Fort Worth — 19th century American poet James Whitcomb Riley wrote a poem inspired by a young orphan girl who lived in their family home. His poem, Little Orphant Annie, became wildly popular. Through later printings the “t” was inadvertently dropped, and the title became Little Orphan Annie. Harold Gray created a comic strip around Whitcomb’s character in 1924. It too became popular, so much so that it inspired a radio show, and later several films between 1932 and 2014.
Gray’s depiction of 1930s American life is not a happy tale. The comic strip is a true reflection of society during the Great Depression complete with homeless clusters (Hoovervilles), fractured families (orphaned children), and the perils of unbridled capitalism. Throughout the tenure of Little Orphan Annie, Warbucks earned, lost, and regained his fortune. Annie was a fierce little girl who with her pup, Sandy, was a champion for the downtrodden, a defender against evil.
It took some finagling to distill that story down into the more pleasant, smile-generating parts but that is what Charles Strouse (music), Thomas Meehan (book) and Martin Charnin (lyrics) managed to do. The result of their effort is Annie, a musical which has enlivened audiences since its opening on Broadway in 1977.
The current production onstage at Casa Mañana is a reminder why so many fell in love with the core story. Company direction is by Steve Bebout, with James Cunningham as musical director and choreography by Merrill West.
Set in the 1930s, a young woman leaves her baby on the steps of an orphanage in the Lower East Side of New York City that is managed by Miss Hannigan (Kathy Fitzgerald). Before abandoning her, the mother left the baby with one-half of a necklace locket and a letter promising to return for her one day. That little baby was Annie (Josie Todd). She joined a group of orphaned girls who suffered under Miss Hannigan’s reign: Molly (Niesha Guilbot), Kate (Ruth Power), Tessie (Maddox Rogers), Pepper (Jude Lewis), July (Danielle Guilbot), and Duffy (Danika Ellis). Still wearing the locket and carrying her mother’s letter in her pocket, Annie dreams of the day her parents will return for her.
After escape attempts and meeting stray pup Sandy (Macy), Annie finds her luck when Grace (Cara Statham Serber), the secretary for millionaire Oliver “Daddy” Warbucks (Mike McGowan), drops by the orphanage to select an orphan to come and live for two weeks in the mansion during the Christmas holidays. The rest of the story, as you’ve probably seen many times, is happy for all. Comic conflict comes in with the characters of Lily (Lara Hayhurst) and Rooster Hannigan (Paul Castree).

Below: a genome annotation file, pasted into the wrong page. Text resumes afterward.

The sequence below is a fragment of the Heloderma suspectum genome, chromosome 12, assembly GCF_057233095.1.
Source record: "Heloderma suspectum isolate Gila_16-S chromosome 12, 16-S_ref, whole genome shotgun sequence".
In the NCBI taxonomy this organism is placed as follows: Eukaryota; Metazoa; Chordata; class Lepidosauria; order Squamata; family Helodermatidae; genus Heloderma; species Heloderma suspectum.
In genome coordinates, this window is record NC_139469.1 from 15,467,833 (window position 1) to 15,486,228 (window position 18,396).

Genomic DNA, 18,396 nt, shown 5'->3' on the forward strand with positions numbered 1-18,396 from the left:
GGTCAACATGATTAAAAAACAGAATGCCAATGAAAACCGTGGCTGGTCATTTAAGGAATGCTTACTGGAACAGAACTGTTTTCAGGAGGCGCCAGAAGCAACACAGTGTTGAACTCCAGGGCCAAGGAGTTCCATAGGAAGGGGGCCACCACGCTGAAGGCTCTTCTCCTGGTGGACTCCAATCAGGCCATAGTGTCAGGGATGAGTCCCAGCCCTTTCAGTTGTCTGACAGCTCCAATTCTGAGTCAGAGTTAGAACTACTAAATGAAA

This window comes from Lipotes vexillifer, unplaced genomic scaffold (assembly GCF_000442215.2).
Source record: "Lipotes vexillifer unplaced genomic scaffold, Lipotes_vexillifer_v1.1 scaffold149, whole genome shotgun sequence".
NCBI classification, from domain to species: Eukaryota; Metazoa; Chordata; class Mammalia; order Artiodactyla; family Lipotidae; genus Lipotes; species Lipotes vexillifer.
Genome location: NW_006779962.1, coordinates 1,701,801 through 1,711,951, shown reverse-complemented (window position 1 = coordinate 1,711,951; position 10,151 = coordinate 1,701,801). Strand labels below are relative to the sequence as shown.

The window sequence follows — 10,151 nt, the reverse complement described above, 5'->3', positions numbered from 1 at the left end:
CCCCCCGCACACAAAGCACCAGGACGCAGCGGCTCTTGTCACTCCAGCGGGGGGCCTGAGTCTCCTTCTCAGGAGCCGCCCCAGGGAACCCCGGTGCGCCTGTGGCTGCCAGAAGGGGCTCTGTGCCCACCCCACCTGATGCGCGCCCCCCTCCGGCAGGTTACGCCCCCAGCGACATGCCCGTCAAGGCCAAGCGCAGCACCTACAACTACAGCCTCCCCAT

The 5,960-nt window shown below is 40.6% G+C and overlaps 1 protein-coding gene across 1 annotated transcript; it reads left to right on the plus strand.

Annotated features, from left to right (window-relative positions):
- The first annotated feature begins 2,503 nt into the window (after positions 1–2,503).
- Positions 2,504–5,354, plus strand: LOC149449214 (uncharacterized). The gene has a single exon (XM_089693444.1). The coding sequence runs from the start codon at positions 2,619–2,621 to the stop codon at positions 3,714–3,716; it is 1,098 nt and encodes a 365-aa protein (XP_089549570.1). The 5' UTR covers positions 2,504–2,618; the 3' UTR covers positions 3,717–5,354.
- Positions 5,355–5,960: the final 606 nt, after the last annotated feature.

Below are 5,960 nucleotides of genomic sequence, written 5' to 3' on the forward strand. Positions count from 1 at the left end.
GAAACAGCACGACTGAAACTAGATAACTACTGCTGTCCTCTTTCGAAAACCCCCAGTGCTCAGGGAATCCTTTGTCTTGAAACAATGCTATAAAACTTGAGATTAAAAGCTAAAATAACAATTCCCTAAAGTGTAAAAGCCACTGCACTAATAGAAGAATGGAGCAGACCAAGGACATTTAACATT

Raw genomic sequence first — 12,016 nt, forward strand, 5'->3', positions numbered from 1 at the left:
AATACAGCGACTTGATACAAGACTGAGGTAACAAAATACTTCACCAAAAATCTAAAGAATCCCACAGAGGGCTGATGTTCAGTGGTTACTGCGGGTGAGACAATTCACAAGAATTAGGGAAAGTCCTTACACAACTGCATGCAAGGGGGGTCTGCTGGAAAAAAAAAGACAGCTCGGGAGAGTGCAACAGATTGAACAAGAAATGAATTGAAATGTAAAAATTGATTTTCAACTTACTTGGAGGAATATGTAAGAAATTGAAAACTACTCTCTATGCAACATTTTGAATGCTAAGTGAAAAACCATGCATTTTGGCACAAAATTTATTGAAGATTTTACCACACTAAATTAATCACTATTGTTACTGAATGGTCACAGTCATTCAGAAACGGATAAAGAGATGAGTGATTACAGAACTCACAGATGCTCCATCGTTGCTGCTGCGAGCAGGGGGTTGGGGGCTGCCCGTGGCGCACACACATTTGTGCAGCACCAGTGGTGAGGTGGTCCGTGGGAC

Audiences who either grew up with the comic strip or with the earlier movies, or Broadway shows might expect to see a red-haired little urchin. This Annie does not have the curly red hair audiences have been conditioned to expect, after she gets cleaned up at Warbucks' pad. But the character is not her hair, so it doesn’t matter to the story. Josie Todd gives us a vigorous, bold and charming Annie. This is a little girl one can imagine fighting for worthy causes, accompanied by Sandy.
The orphans are a winning group, but it is hard to look away from Niesha Guilbot as Molly, the littlest among them. She is adorable.
Grace is written to be classy, astute, and caring. Cara Serber brings all of that and more to the role. She is such a striking presence onstage, exuding confidence and feminism as a 1930s woman. Grace, knowing that her boss wanted a boy, made a decision in the field to bring a girl instead, Annie. She manages him and keeps his life organized. Serber’s soaring soprano makes one wish Grace had a real solo.
The Warbucks character in the musical version of Annie doesn’t carry the baggage of the comic strip character, having been simplified. Warbucks is a successful billionaire capitalist with a soft spot for Annie, a sense of philanthropy, and a long-unspoken love for Grace. McGowan is very likable in this role. His lyric baritone melts in “Something Was Missing.” McGowan and Serber are well-matched as a couple.
The character of Miss Hannigan is a villain who physically abuses children and hires them out as labor to advance her own agenda. That villainy is underemphasized in the musical and this role is played as more comedic than not, especially since the movie version popularized by Carol Burnett. Fitzgerald comes through as the drunken, ill-tempered manager void of nurturing qualities. Her big number, “Little Girls,” is one of the strongest and most-anticipated moments of the show.
One of the most watchable people onstage is actually in the ensemble, Zachary J. Willis. He doesn’t do anything to steal focus. He is a standout because of the sharpness and stylistic qualities of his movements. He has committed to his character from head to toe to the tiniest gestures and detail.
Another highlight is Jessica Ann Martens’ as Star-to-Be singing “N.Y.C.” It is a presentational number, so she has benefit of being the featured person onstage, but she owns that moment and gives it tons of energy and vocal heft. It’s a really good performance.
Tammy Spencer’s costumes are fabulous, looking appropriate to the character, period and socio-economic class. Cat Petty-Rogers designed hair and makeup.
In an age where pit orchestras are a thing producers try to avoid, it is always thrilling to see a conductor’s hand rising from the pit, knowing there is a group of musicians giving life to the score: Roger Dismore, Jim Pritchard and Susan Ishi (reeds), Larry Spencer and Dan Evans (trumpets), Wes Woodrow (trombone), Derron Bell (drums and percussion), Jesse Fry (keyboard), Ann Rebecca Rathbun (violin), and Rex Bozarth (bass).
Sometimes it takes a child to cut through the din and remind us of what is really important, relationships and empathy. Annie still accomplishes that after all of these years.